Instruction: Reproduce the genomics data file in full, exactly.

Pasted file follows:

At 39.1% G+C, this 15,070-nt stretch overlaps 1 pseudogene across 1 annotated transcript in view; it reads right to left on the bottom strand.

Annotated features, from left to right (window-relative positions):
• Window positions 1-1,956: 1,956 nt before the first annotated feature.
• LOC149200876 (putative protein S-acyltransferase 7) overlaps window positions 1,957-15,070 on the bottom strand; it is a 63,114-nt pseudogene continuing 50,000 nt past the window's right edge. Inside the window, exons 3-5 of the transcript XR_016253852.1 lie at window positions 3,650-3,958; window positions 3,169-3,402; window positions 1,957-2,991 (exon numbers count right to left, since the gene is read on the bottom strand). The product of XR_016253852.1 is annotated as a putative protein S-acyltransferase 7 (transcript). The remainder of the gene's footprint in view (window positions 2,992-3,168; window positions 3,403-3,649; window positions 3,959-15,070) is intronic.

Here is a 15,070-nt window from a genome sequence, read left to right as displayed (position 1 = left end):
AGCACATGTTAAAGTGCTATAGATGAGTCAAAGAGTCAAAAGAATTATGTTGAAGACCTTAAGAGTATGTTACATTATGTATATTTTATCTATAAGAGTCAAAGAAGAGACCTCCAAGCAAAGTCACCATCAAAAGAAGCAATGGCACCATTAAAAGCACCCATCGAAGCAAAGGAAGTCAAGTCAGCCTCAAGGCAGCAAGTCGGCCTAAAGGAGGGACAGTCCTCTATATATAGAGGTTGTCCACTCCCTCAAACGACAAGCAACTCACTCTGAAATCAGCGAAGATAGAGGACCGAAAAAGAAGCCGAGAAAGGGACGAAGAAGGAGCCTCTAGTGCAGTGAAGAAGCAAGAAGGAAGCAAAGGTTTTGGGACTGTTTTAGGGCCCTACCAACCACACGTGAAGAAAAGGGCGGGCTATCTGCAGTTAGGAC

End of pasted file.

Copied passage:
At 39.1% G+C, this 15,070-nt stretch overlaps 1 pseudogene across 1 annotated transcript in view; it reads right to left on the bottom strand.

Annotated features, from left to right (window-relative positions):
• Window positions 1-1,956: 1,956 nt before the first annotated feature.
• LOC149200876 (putative protein S-acyltransferase 7) overlaps window positions 1,957-15,070 on the bottom strand; it is a 63,114-nt pseudogene continuing 50,000 nt past the window's right edge. Inside the window, exons 3-5 of the transcript XR_016253852.1 lie at window positions 3,650-3,958; window positions 3,169-3,402; window positions 1,957-2,991 (exon numbers count right to left, since the gene is read on the bottom strand). The product of XR_016253852.1 is annotated as a putative protein S-acyltransferase 7 (transcript). The remainder of the gene's footprint in view (window positions 2,992-3,168; window positions 3,403-3,649; window positions 3,959-15,070) is intronic.

Here is a 15,070-nt window from a genome sequence, read left to right as displayed (position 1 = left end):
AGCACATGTTAAAGTGCTATAGATGAGTCAAAGAGTCAAAAGAATTATGTTGAAGACCTTAAGAGTATGTTACATTATGTATATTTTATCTATAAGAGTCAAAGAAGAGACCTCCAAGCAAAGTCACCATCAAAAGAAGCAATGGCACCATTAAAAGCACCCATCGAAGCAAAGGAAGTCAAGTCAGCCTCAAGGCAGCAAGTCGGCCTAAAGGAGGGACAGTCCTCTATATATAGAGGTTGTCCACTCCCTCAAACGACAAGCAACTCACTCTGAAATCAGCGAAGATAGAGGACCGAAAAAGAAGCCGAGAAAGGGACGAAGAAGGAGCCTCTAGTGCAGTGAAGAAGCAAGAAGGAAGCAAAGGTTTTGGGACTGTTTTAGGGCCCTACCAACCACACGTGAAGAAAAGGGCGGGCTATCTGCAGTTAGGAC